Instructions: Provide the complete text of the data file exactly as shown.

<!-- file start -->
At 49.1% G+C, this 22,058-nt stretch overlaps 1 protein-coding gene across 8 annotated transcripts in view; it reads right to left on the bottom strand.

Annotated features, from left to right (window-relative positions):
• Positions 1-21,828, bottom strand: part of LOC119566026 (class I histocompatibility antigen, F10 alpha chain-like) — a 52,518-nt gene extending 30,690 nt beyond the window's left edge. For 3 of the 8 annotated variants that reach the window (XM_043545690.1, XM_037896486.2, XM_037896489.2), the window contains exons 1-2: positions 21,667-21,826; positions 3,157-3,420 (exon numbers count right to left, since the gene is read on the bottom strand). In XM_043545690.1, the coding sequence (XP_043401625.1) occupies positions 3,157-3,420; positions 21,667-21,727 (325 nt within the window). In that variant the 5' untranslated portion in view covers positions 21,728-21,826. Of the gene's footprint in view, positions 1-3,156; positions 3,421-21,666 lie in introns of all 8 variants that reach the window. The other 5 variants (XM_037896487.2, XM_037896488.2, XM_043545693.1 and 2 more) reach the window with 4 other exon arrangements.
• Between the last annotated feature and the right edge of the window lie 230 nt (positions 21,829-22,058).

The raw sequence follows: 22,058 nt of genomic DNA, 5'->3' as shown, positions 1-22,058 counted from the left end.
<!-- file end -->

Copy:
At 49.1% G+C, this 22,058-nt stretch overlaps 1 protein-coding gene across 8 annotated transcripts in view; it reads right to left on the bottom strand.

Annotated features, from left to right (window-relative positions):
• Positions 1-21,828, bottom strand: part of LOC119566026 (class I histocompatibility antigen, F10 alpha chain-like) — a 52,518-nt gene extending 30,690 nt beyond the window's left edge. For 3 of the 8 annotated variants that reach the window (XM_043545690.1, XM_037896486.2, XM_037896489.2), the window contains exons 1-2: positions 21,667-21,826; positions 3,157-3,420 (exon numbers count right to left, since the gene is read on the bottom strand). In XM_043545690.1, the coding sequence (XP_043401625.1) occupies positions 3,157-3,420; positions 21,667-21,727 (325 nt within the window). In that variant the 5' untranslated portion in view covers positions 21,728-21,826. Of the gene's footprint in view, positions 1-3,156; positions 3,421-21,666 lie in introns of all 8 variants that reach the window. The other 5 variants (XM_037896487.2, XM_037896488.2, XM_043545693.1 and 2 more) reach the window with 4 other exon arrangements.
• Between the last annotated feature and the right edge of the window lie 230 nt (positions 21,829-22,058).

The raw sequence follows: 22,058 nt of genomic DNA, 5'->3' as shown, positions 1-22,058 counted from the left end.